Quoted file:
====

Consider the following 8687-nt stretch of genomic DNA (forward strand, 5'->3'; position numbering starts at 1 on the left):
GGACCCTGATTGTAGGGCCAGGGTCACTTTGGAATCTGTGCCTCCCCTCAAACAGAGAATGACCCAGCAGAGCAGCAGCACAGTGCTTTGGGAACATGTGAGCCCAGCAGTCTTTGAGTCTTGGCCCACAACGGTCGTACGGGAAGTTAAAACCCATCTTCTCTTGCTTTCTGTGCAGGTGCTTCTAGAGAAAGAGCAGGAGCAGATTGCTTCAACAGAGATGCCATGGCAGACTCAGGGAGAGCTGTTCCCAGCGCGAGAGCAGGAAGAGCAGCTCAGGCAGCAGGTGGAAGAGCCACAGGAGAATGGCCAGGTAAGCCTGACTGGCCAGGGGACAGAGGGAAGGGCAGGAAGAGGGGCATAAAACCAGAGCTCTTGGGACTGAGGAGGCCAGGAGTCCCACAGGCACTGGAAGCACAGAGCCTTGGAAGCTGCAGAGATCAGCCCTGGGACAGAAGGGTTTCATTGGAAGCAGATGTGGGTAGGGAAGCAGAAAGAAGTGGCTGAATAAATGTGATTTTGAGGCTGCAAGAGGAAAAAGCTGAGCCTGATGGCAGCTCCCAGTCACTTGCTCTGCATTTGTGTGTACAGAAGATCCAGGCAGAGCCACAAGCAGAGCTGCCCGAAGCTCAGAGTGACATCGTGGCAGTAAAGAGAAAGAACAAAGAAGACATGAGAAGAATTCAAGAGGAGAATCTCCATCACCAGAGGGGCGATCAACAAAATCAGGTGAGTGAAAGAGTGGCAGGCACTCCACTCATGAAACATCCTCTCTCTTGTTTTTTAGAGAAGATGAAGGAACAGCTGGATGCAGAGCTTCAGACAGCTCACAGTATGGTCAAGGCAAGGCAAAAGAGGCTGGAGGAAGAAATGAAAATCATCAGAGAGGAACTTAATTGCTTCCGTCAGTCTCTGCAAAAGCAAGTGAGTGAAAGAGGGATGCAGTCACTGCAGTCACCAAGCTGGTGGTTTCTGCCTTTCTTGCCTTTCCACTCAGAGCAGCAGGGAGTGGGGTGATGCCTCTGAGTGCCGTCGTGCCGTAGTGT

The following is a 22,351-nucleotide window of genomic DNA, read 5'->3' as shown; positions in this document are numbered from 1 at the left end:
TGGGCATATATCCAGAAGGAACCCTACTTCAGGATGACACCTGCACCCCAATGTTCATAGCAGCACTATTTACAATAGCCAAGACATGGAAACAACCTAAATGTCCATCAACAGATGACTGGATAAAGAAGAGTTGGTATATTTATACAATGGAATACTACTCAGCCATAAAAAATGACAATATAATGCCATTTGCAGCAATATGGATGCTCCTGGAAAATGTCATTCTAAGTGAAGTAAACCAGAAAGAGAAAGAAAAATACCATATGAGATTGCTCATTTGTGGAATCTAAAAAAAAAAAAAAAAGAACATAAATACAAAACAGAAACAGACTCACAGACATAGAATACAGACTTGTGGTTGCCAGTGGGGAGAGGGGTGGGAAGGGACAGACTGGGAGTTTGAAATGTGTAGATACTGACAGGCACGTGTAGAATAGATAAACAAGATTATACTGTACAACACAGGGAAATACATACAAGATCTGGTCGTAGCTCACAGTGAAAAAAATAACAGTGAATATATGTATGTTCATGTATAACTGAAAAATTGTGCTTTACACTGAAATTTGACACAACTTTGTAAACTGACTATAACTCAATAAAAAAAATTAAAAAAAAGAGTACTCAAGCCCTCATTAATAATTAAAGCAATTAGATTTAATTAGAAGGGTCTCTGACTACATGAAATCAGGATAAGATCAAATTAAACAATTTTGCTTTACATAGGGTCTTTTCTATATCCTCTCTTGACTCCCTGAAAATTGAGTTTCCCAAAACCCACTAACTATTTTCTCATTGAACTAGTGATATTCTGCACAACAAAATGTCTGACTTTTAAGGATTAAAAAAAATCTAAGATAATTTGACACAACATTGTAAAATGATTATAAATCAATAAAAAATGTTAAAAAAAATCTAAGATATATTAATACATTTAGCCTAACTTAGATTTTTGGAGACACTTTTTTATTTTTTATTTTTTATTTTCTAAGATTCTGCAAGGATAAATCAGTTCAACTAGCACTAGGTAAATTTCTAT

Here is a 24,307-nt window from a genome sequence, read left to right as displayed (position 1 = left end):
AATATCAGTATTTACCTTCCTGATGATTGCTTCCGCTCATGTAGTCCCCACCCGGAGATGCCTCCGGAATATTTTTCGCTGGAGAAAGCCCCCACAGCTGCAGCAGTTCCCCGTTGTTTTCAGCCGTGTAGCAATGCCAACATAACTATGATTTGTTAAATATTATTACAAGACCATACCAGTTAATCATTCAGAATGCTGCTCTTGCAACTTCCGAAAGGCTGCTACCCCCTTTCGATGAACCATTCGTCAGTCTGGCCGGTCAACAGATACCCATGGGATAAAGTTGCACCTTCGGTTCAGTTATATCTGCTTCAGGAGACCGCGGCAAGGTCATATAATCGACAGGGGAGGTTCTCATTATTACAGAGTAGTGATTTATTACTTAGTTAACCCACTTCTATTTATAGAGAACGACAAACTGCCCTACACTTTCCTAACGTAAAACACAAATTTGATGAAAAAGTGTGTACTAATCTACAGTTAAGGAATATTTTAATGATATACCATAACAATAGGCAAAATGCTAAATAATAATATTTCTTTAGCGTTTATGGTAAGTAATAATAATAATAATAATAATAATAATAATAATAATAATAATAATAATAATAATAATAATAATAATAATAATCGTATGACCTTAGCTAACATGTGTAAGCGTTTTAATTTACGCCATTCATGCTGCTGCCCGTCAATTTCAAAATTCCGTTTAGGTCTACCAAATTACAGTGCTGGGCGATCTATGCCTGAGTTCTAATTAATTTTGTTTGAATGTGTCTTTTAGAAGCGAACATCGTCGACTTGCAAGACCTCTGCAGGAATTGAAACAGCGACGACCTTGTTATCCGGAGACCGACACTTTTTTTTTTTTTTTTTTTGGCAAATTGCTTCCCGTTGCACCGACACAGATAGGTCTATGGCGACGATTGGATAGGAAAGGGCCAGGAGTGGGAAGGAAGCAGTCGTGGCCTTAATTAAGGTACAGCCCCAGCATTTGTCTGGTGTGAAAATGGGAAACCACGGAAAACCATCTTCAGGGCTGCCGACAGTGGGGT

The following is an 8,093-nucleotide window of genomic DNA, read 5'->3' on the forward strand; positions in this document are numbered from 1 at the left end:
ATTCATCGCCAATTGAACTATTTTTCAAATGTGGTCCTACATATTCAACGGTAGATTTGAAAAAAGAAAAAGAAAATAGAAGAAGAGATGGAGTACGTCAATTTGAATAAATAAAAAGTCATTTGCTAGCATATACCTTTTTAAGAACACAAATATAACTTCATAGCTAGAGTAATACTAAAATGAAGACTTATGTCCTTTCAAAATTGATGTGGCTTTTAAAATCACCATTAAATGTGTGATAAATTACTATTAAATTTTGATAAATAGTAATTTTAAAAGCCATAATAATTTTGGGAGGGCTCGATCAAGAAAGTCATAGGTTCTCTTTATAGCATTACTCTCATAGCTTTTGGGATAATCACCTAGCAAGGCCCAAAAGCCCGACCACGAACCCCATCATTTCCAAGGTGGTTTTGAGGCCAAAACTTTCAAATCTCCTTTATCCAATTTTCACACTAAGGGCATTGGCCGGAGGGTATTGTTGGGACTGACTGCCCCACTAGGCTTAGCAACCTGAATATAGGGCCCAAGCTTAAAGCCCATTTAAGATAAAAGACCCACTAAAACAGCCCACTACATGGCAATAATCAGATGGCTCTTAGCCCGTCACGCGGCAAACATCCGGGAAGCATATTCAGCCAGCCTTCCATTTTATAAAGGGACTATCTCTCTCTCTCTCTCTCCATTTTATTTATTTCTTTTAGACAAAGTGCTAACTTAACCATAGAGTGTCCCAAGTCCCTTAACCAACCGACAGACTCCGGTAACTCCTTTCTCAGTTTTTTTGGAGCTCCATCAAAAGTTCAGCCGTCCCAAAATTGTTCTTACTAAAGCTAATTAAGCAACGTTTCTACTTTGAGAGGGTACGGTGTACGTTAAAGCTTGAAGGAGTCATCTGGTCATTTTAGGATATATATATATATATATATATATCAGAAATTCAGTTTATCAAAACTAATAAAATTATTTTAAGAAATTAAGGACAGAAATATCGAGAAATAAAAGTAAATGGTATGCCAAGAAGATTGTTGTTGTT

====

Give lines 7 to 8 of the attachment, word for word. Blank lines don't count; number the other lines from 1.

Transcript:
The following is an 8,093-nucleotide window of genomic DNA, read 5'->3' on the forward strand; positions in this document are numbered from 1 at the left end:
ATTCATCGCCAATTGAACTATTTTTCAAATGTGGTCCTACATATTCAACGGTAGATTTGAAAAAAGAAAAAGAAAATAGAAGAAGAGATGGAGTACGTCAATTTGAATAAATAAAAAGTCATTTGCTAGCATATACCTTTTTAAGAACACAAATATAACTTCATAGCTAGAGTAATACTAAAATGAAGACTTATGTCCTTTCAAAATTGATGTGGCTTTTAAAATCACCATTAAATGTGTGATAAATTACTATTAAATTTTGATAAATAGTAATTTTAAAAGCCATAATAATTTTGGGAGGGCTCGATCAAGAAAGTCATAGGTTCTCTTTATAGCATTACTCTCATAGCTTTTGGGATAATCACCTAGCAAGGCCCAAAAGCCCGACCACGAACCCCATCATTTCCAAGGTGGTTTTGAGGCCAAAACTTTCAAATCTCCTTTATCCAATTTTCACACTAAGGGCATTGGCCGGAGGGTATTGTTGGGACTGACTGCCCCACTAGGCTTAGCAACCTGAATATAGGGCCCAAGCTTAAAGCCCATTTAAGATAAAAGACCCACTAAAACAGCCCACTACATGGCAATAATCAGATGGCTCTTAGCCCGTCACGCGGCAAACATCCGGGAAGCATATTCAGCCAGCCTTCCATTTTATAAAGGGACTATCTCTCTCTCTCTCTCTCCATTTTATTTATTTCTTTTAGACAAAGTGCTAACTTAACCATAGAGTGTCCCAAGTCCCTTAACCAACCGACAGACTCCGGTAACTCCTTTCTCAGTTTTTTTGGAGCTCCATCAAAAGTTCAGCCGTCCCAAAATTGTTCTTACTAAAGCTAATTAAGCAACGTTTCTACTTTGAGAGGGTACGGTGTACGTTAAAGCTTGAAGGAGTCATCTGGTCATTTTAGGATATATATATATATATATATATATCAGAAATTCAGTTTATCAAAACTAATAAAATTATTTTAAGAAATTAAGGACAGAAATATCGAGAAATAAAAGTAAATGGTATGCCAAGAAGATTGTTGTTGTT